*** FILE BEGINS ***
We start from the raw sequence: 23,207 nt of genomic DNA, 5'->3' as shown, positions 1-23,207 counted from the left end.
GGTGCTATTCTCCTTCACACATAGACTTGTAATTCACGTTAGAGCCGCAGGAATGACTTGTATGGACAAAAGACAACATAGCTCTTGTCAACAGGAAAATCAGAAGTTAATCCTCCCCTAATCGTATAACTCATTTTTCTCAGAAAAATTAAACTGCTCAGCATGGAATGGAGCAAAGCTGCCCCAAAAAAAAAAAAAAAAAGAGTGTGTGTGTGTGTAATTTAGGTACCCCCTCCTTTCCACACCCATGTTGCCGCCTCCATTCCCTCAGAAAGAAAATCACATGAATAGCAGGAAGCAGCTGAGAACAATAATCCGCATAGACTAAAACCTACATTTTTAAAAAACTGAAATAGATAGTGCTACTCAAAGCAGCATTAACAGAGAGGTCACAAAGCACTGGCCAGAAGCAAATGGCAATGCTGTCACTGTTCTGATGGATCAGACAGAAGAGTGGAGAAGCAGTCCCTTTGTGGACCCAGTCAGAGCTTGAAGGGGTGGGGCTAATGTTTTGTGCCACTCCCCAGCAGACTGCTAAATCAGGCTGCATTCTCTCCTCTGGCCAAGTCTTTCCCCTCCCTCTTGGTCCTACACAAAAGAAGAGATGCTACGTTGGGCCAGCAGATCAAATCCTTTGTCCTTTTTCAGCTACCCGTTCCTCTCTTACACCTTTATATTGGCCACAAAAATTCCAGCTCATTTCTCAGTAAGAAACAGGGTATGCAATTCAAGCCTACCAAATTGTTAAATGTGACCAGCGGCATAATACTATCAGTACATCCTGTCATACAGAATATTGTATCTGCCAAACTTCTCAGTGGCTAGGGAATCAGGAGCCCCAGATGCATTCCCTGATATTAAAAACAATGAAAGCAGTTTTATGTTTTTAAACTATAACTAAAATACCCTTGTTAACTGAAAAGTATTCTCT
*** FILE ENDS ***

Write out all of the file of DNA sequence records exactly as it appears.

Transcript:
We start from the raw sequence: 23,207 nt of genomic DNA, 5'->3' as shown, positions 1-23,207 counted from the left end.
GGTGCTATTCTCCTTCACACATAGACTTGTAATTCACGTTAGAGCCGCAGGAATGACTTGTATGGACAAAAGACAACATAGCTCTTGTCAACAGGAAAATCAGAAGTTAATCCTCCCCTAATCGTATAACTCATTTTTCTCAGAAAAATTAAACTGCTCAGCATGGAATGGAGCAAAGCTGCCCCAAAAAAAAAAAAAAAAAGAGTGTGTGTGTGTGTAATTTAGGTACCCCCTCCTTTCCACACCCATGTTGCCGCCTCCATTCCCTCAGAAAGAAAATCACATGAATAGCAGGAAGCAGCTGAGAACAATAATCCGCATAGACTAAAACCTACATTTTTAAAAAACTGAAATAGATAGTGCTACTCAAAGCAGCATTAACAGAGAGGTCACAAAGCACTGGCCAGAAGCAAATGGCAATGCTGTCACTGTTCTGATGGATCAGACAGAAGAGTGGAGAAGCAGTCCCTTTGTGGACCCAGTCAGAGCTTGAAGGGGTGGGGCTAATGTTTTGTGCCACTCCCCAGCAGACTGCTAAATCAGGCTGCATTCTCTCCTCTGGCCAAGTCTTTCCCCTCCCTCTTGGTCCTACACAAAAGAAGAGATGCTACGTTGGGCCAGCAGATCAAATCCTTTGTCCTTTTTCAGCTACCCGTTCCTCTCTTACACCTTTATATTGGCCACAAAAATTCCAGCTCATTTCTCAGTAAGAAACAGGGTATGCAATTCAAGCCTACCAAATTGTTAAATGTGACCAGCGGCATAATACTATCAGTACATCCTGTCATACAGAATATTGTATCTGCCAAACTTCTCAGTGGCTAGGGAATCAGGAGCCCCAGATGCATTCCCTGATATTAAAAACAATGAAAGCAGTTTTATGTTTTTAAACTATAACTAAAATACCCTTGTTAACTGAAAAGTATTCTCT